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A while back I commented about my experiments with 'no-dac decoding of DSD. At the time I was using a very simple low-pass filter to derive an analogue output from DSD. The sound quality was really good but there were some issued with pops and clicks. There's a whole thread on the No-DAC approach at DIY Audio.
Wind the clock forward a couple of years an things have improved and DSD is becoming established as an alternative to PCM in some quarters so I thought I would revisit DSD playback motivated by the sound quality I experienced previously. Amanero have now produced DSD specific firmware for their USB board that addresses the pops/clicks and it can now process upto DSD512 data rates as well. Signalyst has always been one of the main proponents of DSD and developed an open-hardware delta-sigma D/A convertor, the DSC1; https://www.signalyst.com/hardware.html This has been developed by others. I recently purchased a derivative of the DSC1 from a DIY-Audio member who lives in Russia. The DSC2 operates in differential mode and the output filtering is handled by transformers instead of op-amps. This morning I put the components together on a 'breadboard'; Feeding the Amanero DSD256, upsampled from CD quality FLAC rips with HQ Player, and I've spent several hours listening. The sound quality is outstanding, rich but very detailed and really engaging, it imediately caught my partner's ear and she came and listened too, always a good sign as she has minimal interest in my 'gadgets' or tinkering. We experienced none of the noise/pops/clicks of the previous experiments either. The DSC2 beats my current Twisted Pear Sabre 9018 equipped DAC and costs significantly less too. I'm hoping to be able to compare it with the latest Twisted Pear Sabre 9028 DAC in the next couple of weeks. I have some further tweaks planned, primarily to install an isolator/reclocker between the Amanero and the decoder board and maybe try a shunt power supply. Then I can think about boxing it up.
Reply with quote #2
Hi Ray, Very cool project. Are you going to incorporate femto Clocks? I hear prices have come way down on them and they blow picos away.
Reply with quote #3
Hmm, Femto clocks; the first thing is to try a Twisted Pear Cronus reclocker that I have available (equipped with Crystek oscillators) to see if it makes a difference over the Amanero board's oscillators - my understanding of DSD, which isn't great, is that this approach is less sensitive to jitter than more conventional PCM decoders. We'll see.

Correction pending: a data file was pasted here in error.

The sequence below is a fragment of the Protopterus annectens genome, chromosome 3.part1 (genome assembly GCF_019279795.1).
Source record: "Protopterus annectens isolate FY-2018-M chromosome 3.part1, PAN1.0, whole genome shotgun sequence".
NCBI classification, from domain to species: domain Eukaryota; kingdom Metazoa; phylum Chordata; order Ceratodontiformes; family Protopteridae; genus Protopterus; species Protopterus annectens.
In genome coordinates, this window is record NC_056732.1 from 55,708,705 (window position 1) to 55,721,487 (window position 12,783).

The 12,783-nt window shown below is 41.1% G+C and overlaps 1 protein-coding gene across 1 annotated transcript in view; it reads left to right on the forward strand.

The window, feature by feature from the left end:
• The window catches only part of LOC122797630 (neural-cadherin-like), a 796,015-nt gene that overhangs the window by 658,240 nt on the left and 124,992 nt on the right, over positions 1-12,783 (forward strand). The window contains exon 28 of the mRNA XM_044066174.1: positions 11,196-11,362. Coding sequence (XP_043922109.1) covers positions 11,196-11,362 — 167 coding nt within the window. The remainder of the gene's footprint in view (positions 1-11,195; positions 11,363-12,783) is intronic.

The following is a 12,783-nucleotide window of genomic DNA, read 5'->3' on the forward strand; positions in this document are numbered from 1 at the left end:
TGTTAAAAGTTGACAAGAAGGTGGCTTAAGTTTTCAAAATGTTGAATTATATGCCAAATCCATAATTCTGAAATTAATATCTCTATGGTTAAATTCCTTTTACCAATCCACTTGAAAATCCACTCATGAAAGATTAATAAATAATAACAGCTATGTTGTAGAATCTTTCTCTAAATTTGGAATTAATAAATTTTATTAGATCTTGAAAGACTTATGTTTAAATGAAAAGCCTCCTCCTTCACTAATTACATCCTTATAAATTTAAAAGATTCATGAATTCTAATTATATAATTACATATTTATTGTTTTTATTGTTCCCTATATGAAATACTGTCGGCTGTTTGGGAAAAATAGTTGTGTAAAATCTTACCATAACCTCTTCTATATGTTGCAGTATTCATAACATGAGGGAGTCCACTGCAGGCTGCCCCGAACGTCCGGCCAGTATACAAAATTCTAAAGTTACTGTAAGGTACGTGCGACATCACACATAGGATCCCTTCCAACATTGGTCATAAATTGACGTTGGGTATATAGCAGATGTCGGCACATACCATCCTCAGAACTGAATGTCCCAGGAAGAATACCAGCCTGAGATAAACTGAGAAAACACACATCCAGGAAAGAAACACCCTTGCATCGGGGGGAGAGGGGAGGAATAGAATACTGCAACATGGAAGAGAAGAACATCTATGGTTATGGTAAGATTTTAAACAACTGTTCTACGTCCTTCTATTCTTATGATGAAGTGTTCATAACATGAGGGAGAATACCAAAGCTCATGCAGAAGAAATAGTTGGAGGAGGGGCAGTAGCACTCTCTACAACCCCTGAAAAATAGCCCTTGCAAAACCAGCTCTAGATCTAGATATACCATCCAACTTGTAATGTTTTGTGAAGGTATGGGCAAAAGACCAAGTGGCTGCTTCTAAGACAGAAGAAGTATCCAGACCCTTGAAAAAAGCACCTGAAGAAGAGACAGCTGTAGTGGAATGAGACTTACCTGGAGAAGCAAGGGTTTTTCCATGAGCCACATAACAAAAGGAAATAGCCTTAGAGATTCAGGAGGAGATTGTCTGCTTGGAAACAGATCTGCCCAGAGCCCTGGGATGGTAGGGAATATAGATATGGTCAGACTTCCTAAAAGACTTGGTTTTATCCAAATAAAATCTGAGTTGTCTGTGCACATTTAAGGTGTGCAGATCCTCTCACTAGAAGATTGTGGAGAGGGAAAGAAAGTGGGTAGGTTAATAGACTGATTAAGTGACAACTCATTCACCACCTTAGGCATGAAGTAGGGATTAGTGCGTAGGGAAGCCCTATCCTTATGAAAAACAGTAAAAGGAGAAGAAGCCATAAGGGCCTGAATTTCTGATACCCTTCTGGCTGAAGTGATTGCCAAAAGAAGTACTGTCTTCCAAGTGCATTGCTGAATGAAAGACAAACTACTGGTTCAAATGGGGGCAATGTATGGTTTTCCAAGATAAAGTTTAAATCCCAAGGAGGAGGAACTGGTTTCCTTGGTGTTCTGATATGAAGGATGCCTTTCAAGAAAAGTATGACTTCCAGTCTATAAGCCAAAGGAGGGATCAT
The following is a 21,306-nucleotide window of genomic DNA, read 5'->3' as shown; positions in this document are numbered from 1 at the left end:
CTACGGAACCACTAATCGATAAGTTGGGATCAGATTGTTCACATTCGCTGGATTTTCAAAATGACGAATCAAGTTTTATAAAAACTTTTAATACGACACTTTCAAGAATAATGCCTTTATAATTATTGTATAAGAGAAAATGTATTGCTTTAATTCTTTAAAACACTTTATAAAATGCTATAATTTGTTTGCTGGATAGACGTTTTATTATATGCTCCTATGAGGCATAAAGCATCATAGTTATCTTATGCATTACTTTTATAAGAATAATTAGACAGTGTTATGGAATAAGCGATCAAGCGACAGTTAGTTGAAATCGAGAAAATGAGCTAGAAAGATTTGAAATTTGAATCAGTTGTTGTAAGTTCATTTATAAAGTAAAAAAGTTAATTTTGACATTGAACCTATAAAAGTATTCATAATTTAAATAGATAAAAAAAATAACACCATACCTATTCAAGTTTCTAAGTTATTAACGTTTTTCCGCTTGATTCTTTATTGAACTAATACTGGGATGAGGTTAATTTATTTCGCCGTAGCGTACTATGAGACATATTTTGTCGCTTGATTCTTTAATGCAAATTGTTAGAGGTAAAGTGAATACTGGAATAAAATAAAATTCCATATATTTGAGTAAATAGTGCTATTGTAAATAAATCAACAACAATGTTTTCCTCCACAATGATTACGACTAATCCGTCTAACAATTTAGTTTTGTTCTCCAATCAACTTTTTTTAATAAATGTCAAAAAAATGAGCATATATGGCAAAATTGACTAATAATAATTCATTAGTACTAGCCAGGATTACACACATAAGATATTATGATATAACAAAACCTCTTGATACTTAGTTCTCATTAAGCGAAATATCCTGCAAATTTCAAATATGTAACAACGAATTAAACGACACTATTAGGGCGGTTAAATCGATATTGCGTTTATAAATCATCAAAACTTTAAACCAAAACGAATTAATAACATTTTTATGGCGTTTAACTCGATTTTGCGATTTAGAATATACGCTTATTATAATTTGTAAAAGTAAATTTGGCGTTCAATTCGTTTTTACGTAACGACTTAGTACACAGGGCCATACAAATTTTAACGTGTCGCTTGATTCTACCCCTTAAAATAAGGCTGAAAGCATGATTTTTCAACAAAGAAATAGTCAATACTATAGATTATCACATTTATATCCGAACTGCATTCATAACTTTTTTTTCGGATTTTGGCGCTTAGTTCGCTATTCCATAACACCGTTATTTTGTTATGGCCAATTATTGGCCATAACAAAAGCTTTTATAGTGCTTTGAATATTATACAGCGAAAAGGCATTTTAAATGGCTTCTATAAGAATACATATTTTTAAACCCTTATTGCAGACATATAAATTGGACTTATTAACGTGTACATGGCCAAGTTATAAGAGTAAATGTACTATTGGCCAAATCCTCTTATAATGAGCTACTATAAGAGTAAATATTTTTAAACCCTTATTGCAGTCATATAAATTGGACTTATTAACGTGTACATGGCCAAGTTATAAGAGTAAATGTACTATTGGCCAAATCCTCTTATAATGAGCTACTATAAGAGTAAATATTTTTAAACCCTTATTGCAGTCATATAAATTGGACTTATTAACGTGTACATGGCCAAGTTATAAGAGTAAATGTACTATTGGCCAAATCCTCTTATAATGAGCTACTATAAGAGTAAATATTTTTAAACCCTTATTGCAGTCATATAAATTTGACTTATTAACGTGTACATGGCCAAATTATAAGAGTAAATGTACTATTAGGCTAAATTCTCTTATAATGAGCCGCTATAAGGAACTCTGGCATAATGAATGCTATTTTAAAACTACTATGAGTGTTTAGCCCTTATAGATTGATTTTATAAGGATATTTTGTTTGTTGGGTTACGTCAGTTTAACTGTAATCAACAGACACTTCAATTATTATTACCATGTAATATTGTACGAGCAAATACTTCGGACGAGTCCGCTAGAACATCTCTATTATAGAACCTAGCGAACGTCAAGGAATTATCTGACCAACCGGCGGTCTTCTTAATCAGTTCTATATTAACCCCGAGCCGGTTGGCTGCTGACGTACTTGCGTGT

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Did you flash the Amanero module with firmware 1099c ? And if so does it then handle both PCM and DSD over the USB input ? The reason I ask is that I would like a solution where I could perhaps offer PCM or DSD to the USB interface and then convert everything to DSD using a converter solution (like the AK4137) between the USB module and the DSD2 board (as some people seem have done). If the Amanero is able to automatically recognise the source then it would make for a flexible solution. Not sure what the AK4137 would make of a signal that was already converted to DSD ? This is all new territory for me so please excuse any silly questions.
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I'm only using my Amanero board with the DSD decoder I started this thread about so have had no reason to feed it PCM data. I'm using firmware version 2003, which is a Linux specific version currently (I guess it will be ported to Windows at some point). DSD playback is optimised in V2003.
Feedback I've seen is that AK4137 compromises sound quality so if you want the best performance I recommend upsampling PCM to DSD with HQ Player. I don't think AK4137 cares whether it receives PCM or DSD, it just processes to produce the required output as appropriate.
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Ray, Thanks for the reply and the information. I will attempt to trial it in both configurations and assess sound quality vs convenience. The only other advantage an intermediate board would offer would be the ability to connect other sources (convenience factor again). I am looking forward to see what my OTLs make of it all and take the opportunity to thank you for sharing your experience. Shaun